Morrow Avenue ‘rat-running’ of no concern, says council

GAWLER Council has given its in-principle support to the proposed Tulloch Road/Main North Road intersection upgrade, after receiving concept drawings from the Department of Planning, Transport and Infrastructure (DPTI).

DPTI’s plans show the introduction of traffic lights at the Evanston intersection, as well as the creation of a new single through-lane from Tulloch Road to Morrow Avenue.

Morrow Avenue motorists will not be able to cross the traffic lights onto Tulloch Road, however, as it is set to retain its existing left-in/left-out movements.

According to a report by council’s Infrastructure and Engineering Services manager, Sam Dilena, the through-movement from Tulloch Road to Morrow Avenue was adopted to provide improved local connectivity and safety for  motorists wishing to access the residential precinct to the east.

“The potential for rat-running to avoid the intersection at Potts Road, should drivers be wishing to access Gawler East link road or properties north of Coleman Parade on/off of Potts Road, has been considered through the traffic network analysis,” the report stated.

“However, given the dual right turn from Tulloch Road onto Main North Road, and relatively small delays on Main North Road turning left onto Potts Road, combined with the higher grade of road with higher average speed, this rat-run is not expected to generate much appeal.

“The network analysis has forecast that the change in driver routes will not cause any local roads or intersections to reach unacceptable levels of service, or safety.”

The southern end of Barnet Road, meanwhile, will be turned into a cul-de-sac, terminating the existing entry from Para Road/Main North Road. A further concept design for the Barnet Road upgrade – including where kiss-and-drop parking spaces and an emu crossing are set to be established for Gawler & District College B-12 students and parents – will be presented to council at a future meeting.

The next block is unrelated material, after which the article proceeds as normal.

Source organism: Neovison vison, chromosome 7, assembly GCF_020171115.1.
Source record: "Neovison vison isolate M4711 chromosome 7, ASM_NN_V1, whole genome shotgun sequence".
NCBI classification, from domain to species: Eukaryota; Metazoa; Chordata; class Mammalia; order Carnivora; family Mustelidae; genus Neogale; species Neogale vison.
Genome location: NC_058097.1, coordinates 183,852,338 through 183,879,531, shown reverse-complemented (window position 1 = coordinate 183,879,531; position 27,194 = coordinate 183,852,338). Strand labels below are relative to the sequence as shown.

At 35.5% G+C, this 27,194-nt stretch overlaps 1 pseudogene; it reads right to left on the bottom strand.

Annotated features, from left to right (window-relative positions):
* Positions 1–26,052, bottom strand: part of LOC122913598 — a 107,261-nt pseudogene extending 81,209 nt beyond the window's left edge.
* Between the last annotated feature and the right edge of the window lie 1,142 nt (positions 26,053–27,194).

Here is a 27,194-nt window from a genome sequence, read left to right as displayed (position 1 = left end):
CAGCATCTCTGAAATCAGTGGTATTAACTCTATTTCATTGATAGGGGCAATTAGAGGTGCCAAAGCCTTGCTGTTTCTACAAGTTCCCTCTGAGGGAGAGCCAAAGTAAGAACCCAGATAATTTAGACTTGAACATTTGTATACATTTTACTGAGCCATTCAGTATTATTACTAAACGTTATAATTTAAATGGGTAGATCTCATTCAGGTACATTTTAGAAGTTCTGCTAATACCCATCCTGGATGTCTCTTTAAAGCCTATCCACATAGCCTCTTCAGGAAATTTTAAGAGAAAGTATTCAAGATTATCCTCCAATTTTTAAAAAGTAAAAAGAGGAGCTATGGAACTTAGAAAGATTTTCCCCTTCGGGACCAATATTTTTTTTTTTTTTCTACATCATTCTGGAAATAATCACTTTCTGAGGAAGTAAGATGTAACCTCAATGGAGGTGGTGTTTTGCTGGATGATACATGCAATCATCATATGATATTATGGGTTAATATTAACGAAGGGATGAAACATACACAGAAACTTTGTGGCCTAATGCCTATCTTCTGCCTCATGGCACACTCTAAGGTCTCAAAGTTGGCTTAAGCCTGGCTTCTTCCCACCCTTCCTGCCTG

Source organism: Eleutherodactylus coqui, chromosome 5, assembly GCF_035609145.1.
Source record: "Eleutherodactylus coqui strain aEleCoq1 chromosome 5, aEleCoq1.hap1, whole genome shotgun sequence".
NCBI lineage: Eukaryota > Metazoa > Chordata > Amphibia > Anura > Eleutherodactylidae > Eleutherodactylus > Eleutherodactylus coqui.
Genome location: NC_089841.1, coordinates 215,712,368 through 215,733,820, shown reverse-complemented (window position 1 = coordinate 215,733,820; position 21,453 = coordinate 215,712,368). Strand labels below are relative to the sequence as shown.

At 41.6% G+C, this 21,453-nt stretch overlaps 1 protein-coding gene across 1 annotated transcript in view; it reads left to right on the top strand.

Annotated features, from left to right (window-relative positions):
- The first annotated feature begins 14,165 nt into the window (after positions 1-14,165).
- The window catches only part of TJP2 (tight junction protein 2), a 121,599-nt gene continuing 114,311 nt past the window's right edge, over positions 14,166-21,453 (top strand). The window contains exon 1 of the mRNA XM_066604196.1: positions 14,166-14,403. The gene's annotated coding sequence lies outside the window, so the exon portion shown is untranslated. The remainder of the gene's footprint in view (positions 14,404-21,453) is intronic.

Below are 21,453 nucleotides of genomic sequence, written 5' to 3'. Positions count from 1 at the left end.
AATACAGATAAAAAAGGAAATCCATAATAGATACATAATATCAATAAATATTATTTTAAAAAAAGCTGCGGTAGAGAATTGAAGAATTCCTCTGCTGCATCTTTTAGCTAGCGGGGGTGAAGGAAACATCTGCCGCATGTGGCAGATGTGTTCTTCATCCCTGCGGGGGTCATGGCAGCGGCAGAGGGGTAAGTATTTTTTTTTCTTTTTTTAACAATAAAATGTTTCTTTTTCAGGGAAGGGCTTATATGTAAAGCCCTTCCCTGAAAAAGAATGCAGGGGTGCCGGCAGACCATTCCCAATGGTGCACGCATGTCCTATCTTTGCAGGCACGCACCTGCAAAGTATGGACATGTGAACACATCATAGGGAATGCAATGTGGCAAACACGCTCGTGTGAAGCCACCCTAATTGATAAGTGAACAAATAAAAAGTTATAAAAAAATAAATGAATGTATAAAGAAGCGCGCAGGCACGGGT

Council’s support for the Tulloch Road intersection design is subject to community consultation, as well as the continuation of DPTI traffic modelling, once the intersection is operational to determine whether the design fulfils its intent.

Council has also requested that DPTI work with it to implement any subsequent changes, if they’re deemed necessary by this modelling.

Ellouise Crawford

@ElleCrawford90

Ellouise Crawford joined The Bunyip in April, 2010, while completing a Bachelor of Journalism at the University of South Australia. Ellouise wrote The Bunyip’s Playford Times before joining the editorial team full-time in late-2011. She now covers the Light Regional Council region and enjoys writing about Gawler’s strong heritage, as well as its many passionate and inspirational residents. Ellouise grew up in Gawler and now lives in Wasleys with her family.

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